Of course a massive hit like this could only mean more, so of course there was DLC and the obligatory GOTY edition. However, rocksteady wasn’t ready to work on another full title so quickly, and the game was followed up with the less warmly received Arkham Origins, made by WB Games Montreal, and then the previously mentioned Arkham Knight, with Rocksteady returning. It got decent reviews, but was still not as well regarded as City. Currently Rocksteady is working on a spin-off title called Suicide Squad: Kill The Justice League, continuing the mythos and world from the Arkham, but without using the Batman character as a protagonist. Arkham City, like Asylum, is a triumph in gaming, and showed that not all licensed titles need to be terrible. While the Xbox 360 version is not backwards compatible with the Xbox One/Series X|S, there is a “next-gen” remaster that you can purchase and play on the Xbox One, Series X|S, PS4, PS5, and of course you can always play it on PC. A Wii U version came out, but the three people who still own one are probably too busy playing Virtual Console games on it to give it a look. If you haven’t played this in the last then years then I implore you to find a copy and give it a go, it’s fantastic.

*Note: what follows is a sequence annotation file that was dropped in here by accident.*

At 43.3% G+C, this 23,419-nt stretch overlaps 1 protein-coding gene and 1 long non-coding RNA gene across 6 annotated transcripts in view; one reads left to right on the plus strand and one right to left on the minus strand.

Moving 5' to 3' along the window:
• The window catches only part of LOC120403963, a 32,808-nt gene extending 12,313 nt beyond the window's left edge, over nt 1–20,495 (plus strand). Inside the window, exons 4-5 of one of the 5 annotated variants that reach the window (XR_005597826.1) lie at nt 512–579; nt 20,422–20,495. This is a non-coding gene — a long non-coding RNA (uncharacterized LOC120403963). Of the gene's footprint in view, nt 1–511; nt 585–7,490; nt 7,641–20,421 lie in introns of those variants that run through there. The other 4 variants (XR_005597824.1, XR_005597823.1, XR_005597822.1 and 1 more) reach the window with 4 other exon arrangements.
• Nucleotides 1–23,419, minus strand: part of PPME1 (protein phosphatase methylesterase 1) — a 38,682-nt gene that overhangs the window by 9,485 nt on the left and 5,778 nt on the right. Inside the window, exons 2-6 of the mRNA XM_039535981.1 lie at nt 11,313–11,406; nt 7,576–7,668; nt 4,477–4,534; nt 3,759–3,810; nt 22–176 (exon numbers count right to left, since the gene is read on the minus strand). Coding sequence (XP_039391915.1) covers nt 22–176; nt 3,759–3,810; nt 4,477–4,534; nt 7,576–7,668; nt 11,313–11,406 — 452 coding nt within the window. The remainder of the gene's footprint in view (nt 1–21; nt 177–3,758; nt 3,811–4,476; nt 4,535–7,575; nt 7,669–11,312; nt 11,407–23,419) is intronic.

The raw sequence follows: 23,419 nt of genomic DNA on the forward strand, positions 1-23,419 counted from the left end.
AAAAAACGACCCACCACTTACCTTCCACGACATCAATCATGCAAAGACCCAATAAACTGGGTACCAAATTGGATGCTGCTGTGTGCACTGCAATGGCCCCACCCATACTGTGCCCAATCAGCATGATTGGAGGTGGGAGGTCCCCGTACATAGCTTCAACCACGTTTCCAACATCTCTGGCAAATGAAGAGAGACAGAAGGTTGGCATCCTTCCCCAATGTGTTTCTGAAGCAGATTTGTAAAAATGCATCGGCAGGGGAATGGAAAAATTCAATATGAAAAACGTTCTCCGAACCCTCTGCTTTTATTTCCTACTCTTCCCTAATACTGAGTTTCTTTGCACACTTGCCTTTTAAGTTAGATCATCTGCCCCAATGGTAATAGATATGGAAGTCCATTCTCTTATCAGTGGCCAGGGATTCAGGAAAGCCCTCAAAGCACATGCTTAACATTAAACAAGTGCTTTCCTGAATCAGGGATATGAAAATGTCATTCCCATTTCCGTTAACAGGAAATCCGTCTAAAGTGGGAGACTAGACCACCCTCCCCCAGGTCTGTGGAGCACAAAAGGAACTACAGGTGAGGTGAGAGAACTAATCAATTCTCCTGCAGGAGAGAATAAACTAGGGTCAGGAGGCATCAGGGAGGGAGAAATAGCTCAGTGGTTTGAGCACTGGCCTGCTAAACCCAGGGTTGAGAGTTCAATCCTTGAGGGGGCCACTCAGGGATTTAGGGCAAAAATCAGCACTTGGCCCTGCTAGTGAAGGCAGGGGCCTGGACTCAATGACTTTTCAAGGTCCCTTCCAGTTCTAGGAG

Devil May Cry (PS2) – Released Oct. 16th, 2001: Wiki Link
Notable Film Release: Iron Monkey – Starring Donnie Yen
Notable Album Release: Le Tigre – Feminist Sweepstakes